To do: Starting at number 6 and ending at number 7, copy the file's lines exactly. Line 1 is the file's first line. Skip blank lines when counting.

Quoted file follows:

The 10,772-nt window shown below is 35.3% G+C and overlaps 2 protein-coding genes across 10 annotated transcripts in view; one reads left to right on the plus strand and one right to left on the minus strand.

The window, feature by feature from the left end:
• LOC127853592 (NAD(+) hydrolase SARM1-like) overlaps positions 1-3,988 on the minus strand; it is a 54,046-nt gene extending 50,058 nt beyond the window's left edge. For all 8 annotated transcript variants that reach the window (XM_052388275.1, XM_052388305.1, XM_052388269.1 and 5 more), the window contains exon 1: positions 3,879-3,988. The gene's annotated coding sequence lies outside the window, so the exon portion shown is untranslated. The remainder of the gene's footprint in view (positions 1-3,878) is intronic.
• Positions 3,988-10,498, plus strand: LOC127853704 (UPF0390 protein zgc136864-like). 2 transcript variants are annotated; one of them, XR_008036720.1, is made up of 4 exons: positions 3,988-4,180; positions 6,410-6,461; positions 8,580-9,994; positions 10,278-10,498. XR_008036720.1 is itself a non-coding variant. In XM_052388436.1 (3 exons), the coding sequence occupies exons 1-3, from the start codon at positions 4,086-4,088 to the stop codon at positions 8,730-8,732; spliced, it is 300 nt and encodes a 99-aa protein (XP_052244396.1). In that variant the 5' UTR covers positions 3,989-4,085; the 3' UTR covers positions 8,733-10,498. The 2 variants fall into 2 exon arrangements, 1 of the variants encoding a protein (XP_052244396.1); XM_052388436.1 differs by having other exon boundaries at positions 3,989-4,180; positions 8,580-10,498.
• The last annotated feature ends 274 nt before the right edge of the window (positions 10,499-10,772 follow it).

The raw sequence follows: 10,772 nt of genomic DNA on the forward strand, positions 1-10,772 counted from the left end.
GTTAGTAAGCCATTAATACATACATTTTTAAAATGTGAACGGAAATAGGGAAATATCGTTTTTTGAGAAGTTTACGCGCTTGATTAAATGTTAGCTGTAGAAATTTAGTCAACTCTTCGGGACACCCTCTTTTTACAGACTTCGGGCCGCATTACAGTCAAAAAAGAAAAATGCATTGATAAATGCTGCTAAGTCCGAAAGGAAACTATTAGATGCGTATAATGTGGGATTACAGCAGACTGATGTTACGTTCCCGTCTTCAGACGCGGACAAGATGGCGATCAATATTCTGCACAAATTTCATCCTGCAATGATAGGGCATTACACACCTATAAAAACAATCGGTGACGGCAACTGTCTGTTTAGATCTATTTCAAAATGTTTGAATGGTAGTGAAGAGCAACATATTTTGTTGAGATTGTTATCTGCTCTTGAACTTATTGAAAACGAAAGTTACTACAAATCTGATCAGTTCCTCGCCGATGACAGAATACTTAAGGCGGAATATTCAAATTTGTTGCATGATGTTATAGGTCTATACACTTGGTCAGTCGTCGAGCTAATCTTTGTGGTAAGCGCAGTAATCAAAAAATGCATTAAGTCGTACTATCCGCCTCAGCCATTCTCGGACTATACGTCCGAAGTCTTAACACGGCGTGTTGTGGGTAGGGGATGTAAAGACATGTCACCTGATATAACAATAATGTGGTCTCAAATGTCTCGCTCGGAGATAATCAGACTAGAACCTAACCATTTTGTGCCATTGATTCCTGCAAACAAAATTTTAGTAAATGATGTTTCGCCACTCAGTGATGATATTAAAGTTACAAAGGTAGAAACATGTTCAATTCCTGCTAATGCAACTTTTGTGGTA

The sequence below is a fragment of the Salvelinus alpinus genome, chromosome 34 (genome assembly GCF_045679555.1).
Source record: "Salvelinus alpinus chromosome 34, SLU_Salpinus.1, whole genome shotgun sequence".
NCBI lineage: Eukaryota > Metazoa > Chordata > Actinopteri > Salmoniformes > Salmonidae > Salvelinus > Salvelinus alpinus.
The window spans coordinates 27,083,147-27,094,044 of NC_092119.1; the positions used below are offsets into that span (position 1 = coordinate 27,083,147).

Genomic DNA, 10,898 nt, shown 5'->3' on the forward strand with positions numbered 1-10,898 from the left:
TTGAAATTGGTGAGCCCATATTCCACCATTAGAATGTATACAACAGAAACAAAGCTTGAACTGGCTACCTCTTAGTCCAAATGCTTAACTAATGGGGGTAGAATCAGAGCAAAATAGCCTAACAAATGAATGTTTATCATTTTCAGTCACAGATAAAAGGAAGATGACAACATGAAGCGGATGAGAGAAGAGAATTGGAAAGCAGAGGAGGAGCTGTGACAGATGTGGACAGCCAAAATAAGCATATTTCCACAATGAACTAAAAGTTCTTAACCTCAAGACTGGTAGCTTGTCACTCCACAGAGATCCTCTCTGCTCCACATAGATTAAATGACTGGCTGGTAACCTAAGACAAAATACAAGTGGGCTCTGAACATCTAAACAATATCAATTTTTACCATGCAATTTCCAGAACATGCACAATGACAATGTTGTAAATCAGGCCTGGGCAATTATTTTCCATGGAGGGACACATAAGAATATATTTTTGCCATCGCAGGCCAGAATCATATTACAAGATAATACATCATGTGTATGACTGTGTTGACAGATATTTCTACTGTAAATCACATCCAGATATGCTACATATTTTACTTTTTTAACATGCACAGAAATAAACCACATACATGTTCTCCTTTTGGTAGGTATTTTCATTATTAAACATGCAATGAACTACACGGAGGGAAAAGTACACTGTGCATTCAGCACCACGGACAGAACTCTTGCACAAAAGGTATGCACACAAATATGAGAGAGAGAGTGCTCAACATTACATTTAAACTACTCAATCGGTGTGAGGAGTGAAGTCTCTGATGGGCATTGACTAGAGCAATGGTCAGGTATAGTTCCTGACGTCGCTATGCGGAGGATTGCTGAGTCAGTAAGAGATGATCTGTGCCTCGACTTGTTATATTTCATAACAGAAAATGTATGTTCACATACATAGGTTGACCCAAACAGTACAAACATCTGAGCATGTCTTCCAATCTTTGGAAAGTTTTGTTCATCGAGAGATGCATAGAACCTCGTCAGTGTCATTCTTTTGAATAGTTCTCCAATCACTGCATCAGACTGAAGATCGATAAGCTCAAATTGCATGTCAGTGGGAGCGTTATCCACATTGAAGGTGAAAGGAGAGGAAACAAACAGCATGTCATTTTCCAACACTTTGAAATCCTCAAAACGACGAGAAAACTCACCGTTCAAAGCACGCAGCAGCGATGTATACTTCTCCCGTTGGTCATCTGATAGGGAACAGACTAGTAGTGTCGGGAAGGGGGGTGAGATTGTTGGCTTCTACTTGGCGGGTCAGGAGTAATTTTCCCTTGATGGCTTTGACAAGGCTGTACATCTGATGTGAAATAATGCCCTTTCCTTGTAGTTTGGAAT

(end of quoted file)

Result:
The raw sequence follows: 10,772 nt of genomic DNA on the forward strand, positions 1-10,772 counted from the left end.
GTTAGTAAGCCATTAATACATACATTTTTAAAATGTGAACGGAAATAGGGAAATATCGTTTTTTGAGAAGTTTACGCGCTTGATTAAATGTTAGCTGTAGAAATTTAGTCAACTCTTCGGGACACCCTCTTTTTACAGACTTCGGGCCGCATTACAGTCAAAAAAGAAAAATGCATTGATAAATGCTGCTAAGTCCGAAAGGAAACTATTAGATGCGTATAATGTGGGATTACAGCAGACTGATGTTACGTTCCCGTCTTCAGACGCGGACAAGATGGCGATCAATATTCTGCACAAATTTCATCCTGCAATGATAGGGCATTACACACCTATAAAAACAATCGGTGACGGCAACTGTCTGTTTAGATCTATTTCAAAATGTTTGAATGGTAGTGAAGAGCAACATATTTTGTTGAGATTGTTATCTGCTCTTGAACTTATTGAAAACGAAAGTTACTACAAATCTGATCAGTTCCTCGCCGATGACAGAATACTTAAGGCGGAATATTCAAATTTGTTGCATGATGTTATAGGTCTATACACTTGGTCAGTCGTCGAGCTAATCTTTGTGGTAAGCGCAGTAATCAAAAAATGCATTAAGTCGTACTATCCGCCTCAGCCATTCTCGGACTATACGTCCGAAGTCTTAACACGGCGTGTTGTGGGTAGGGGATGTAAAGACATGTCACCTGATATAACAATAATGTGGTCTCAAATGTCTCGCTCGGAGATAATCAGACTAGAACCTAACCATTTTGTGCCATTGATTCCTGCAAACAAAATTTTAGTAAATGATGTTTCGCCACTCAGTGATGATATTAAAGTTACAAAGGTAGAAACATGTTCAATTCCTGCTAATGCAACTTTTGTGGTA